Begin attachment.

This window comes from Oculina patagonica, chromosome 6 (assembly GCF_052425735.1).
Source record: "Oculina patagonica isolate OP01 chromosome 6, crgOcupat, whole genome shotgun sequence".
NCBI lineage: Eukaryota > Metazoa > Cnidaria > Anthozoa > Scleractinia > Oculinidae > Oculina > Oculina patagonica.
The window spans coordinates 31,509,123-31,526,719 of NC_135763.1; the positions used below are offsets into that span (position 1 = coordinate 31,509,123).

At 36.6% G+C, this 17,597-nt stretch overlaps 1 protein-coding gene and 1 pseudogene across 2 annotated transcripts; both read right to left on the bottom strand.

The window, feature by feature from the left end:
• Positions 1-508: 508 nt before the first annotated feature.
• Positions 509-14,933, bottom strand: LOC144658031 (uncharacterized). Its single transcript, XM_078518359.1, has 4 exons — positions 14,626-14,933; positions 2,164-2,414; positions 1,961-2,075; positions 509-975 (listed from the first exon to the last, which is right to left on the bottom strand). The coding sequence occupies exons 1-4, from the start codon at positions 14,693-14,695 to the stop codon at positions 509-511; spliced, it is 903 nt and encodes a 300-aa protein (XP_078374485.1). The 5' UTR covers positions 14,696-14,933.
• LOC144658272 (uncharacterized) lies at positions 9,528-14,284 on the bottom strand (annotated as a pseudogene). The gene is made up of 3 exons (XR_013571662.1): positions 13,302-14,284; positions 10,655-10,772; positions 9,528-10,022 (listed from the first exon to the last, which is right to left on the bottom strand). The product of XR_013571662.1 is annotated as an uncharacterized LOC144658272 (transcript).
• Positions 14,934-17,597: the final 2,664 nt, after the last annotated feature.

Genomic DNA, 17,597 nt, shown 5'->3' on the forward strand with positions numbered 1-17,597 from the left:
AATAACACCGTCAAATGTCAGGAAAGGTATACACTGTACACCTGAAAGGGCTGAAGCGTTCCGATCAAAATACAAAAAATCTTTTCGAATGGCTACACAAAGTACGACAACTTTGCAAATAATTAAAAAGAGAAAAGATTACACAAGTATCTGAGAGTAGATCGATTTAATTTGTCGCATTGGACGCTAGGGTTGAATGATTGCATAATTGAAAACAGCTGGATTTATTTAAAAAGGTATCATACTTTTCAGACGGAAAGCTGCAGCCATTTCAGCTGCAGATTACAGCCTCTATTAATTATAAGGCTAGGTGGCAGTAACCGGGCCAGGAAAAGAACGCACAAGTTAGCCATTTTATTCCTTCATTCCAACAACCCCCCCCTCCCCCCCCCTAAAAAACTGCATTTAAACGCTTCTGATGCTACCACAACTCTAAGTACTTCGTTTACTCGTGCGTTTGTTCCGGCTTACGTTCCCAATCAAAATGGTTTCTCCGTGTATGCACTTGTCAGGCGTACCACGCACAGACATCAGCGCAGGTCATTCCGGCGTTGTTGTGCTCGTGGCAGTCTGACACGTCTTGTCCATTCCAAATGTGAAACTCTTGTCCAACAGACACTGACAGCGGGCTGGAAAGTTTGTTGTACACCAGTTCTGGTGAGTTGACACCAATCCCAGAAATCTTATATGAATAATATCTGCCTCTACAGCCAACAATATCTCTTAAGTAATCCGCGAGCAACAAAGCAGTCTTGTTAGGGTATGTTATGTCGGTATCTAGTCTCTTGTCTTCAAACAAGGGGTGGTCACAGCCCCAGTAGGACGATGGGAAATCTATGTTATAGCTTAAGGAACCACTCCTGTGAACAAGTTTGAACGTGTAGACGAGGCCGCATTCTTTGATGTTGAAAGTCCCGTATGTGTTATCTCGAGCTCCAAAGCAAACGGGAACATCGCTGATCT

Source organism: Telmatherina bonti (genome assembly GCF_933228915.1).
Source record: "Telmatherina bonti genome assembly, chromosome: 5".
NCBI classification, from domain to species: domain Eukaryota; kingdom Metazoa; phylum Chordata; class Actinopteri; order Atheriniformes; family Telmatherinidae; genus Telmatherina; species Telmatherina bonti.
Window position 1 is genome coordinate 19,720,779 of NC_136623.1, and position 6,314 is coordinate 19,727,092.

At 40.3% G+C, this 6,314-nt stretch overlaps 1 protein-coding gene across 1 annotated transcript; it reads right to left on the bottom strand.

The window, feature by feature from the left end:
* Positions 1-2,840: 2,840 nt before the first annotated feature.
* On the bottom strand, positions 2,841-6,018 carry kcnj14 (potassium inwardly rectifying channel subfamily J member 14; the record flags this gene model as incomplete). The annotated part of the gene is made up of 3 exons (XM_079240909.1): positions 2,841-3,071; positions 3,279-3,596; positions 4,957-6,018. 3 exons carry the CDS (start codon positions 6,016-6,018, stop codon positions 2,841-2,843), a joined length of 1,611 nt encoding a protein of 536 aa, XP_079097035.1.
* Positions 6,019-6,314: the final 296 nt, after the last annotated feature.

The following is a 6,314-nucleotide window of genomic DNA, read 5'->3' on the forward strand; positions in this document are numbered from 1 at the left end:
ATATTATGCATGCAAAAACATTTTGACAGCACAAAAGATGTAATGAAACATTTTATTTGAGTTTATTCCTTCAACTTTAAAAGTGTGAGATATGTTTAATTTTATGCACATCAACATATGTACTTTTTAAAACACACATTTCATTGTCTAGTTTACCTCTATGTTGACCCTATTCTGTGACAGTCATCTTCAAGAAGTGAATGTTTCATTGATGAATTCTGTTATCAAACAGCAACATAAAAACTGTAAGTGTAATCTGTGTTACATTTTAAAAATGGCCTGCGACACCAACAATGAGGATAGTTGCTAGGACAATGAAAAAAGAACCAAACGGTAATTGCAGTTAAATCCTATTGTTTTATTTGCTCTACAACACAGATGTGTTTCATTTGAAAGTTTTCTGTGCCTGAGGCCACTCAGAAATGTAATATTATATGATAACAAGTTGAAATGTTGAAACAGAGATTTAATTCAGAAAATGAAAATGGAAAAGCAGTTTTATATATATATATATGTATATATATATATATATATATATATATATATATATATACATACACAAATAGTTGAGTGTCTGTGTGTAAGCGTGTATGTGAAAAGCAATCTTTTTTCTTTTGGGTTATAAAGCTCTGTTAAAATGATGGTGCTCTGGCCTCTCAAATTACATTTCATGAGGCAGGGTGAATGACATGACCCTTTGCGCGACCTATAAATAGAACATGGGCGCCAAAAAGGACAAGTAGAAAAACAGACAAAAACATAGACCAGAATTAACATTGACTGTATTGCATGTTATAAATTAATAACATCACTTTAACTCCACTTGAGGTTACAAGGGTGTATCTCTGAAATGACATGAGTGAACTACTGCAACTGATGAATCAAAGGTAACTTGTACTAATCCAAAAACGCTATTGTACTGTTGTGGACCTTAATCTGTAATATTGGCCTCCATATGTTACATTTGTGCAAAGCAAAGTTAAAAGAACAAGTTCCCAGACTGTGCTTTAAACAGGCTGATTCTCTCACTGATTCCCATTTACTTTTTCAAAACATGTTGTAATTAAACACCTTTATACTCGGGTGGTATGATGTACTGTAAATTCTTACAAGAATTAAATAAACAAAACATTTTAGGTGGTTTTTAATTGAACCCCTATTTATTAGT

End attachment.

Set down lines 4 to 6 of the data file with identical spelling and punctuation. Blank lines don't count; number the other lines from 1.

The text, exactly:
The window spans coordinates 31,509,123-31,526,719 of NC_135763.1; the positions used below are offsets into that span (position 1 = coordinate 31,509,123).

At 36.6% G+C, this 17,597-nt stretch overlaps 1 protein-coding gene and 1 pseudogene across 2 annotated transcripts; both read right to left on the bottom strand.

The window, feature by feature from the left end: